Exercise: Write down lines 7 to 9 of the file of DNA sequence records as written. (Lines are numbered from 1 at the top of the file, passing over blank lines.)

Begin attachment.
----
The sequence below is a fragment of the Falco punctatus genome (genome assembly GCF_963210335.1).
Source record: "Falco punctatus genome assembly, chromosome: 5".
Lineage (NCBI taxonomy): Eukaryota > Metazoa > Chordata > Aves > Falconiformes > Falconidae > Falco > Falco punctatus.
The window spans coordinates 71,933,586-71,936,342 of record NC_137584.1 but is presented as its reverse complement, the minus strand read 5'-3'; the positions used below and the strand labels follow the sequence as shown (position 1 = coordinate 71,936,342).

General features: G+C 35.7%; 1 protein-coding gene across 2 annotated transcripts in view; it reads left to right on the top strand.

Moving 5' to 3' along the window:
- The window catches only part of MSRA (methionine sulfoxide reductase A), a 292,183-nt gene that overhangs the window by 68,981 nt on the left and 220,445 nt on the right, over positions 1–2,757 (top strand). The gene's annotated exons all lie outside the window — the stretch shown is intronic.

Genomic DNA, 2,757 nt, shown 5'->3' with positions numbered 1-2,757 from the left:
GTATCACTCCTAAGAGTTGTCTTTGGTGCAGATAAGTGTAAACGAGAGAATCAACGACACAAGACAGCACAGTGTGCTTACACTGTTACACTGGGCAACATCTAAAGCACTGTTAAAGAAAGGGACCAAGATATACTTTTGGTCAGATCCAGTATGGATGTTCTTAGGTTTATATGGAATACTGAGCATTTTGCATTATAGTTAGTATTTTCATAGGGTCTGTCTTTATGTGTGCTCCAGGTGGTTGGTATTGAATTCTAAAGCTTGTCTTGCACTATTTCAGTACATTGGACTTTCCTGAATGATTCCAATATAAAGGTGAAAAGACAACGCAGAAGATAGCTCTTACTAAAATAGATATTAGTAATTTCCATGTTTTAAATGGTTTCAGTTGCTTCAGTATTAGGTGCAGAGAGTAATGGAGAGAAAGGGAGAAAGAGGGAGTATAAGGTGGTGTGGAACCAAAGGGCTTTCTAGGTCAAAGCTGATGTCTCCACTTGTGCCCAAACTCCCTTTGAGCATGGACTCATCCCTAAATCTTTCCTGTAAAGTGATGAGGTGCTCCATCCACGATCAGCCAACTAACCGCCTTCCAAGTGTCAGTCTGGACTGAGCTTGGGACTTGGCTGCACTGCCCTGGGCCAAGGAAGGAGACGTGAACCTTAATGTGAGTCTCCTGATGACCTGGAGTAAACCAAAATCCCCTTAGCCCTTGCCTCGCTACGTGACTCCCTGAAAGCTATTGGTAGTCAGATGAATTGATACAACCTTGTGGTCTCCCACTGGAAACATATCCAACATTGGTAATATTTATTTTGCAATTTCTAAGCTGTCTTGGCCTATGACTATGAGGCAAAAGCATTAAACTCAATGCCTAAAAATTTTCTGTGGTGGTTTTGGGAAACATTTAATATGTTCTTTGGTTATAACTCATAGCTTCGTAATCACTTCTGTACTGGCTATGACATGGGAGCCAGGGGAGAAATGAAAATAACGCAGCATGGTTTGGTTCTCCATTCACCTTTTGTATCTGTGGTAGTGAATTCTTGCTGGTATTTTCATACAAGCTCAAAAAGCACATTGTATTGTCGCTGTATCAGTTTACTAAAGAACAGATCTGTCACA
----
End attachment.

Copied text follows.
- The window catches only part of MSRA (methionine sulfoxide reductase A), a 292,183-nt gene that overhangs the window by 68,981 nt on the left and 220,445 nt on the right, over positions 1–2,757 (top strand). The gene's annotated exons all lie outside the window — the stretch shown is intronic.

Genomic DNA, 2,757 nt, shown 5'->3' with positions numbered 1-2,757 from the left:
GTATCACTCCTAAGAGTTGTCTTTGGTGCAGATAAGTGTAAACGAGAGAATCAACGACACAAGACAGCACAGTGTGCTTACACTGTTACACTGGGCAACATCTAAAGCACTGTTAAAGAAAGGGACCAAGATATACTTTTGGTCAGATCCAGTATGGATGTTCTTAGGTTTATATGGAATACTGAGCATTTTGCATTATAGTTAGTATTTTCATAGGGTCTGTCTTTATGTGTGCTCCAGGTGGTTGGTATTGAATTCTAAAGCTTGTCTTGCACTATTTCAGTACATTGGACTTTCCTGAATGATTCCAATATAAAGGTGAAAAGACAACGCAGAAGATAGCTCTTACTAAAATAGATATTAGTAATTTCCATGTTTTAAATGGTTTCAGTTGCTTCAGTATTAGGTGCAGAGAGTAATGGAGAGAAAGGGAGAAAGAGGGAGTATAAGGTGGTGTGGAACCAAAGGGCTTTCTAGGTCAAAGCTGATGTCTCCACTTGTGCCCAAACTCCCTTTGAGCATGGACTCATCCCTAAATCTTTCCTGTAAAGTGATGAGGTGCTCCATCCACGATCAGCCAACTAACCGCCTTCCAAGTGTCAGTCTGGACTGAGCTTGGGACTTGGCTGCACTGCCCTGGGCCAAGGAAGGAGACGTGAACCTTAATGTGAGTCTCCTGATGACCTGGAGTAAACCAAAATCCCCTTAGCCCTTGCCTCGCTACGTGACTCCCTGAAAGCTATTGGTAGTCAGATGAATTGATACAACCTTGTGGTCTCCCACTGGAAACATATCCAACATTGGTAATATTTATTTTGCAATTTCTAAGCTGTCTTGGCCTATGACTATGAGGCAAAAGCATTAAACTCAATGCCTAAAAATTTTCTGTGGTGGTTTTGGGAAACATTTAATATGTTCTTTGGTTATAACTCATAGCTTCGTAATCACTTCTGTACTGGCTATGACATGGGAGCCAGGGGAGAAATGAAAATAACGCAGCATGGTTTGGTTCTCCATTCACCTTTTGTATCTGTGGTAGTGAATTCTTGCTGGTATTTTCATACAAGCTCAAAAAGCACATTGTATTGTCGCTGTATCAGTTTACTAAAGAACAGATCTGTCACA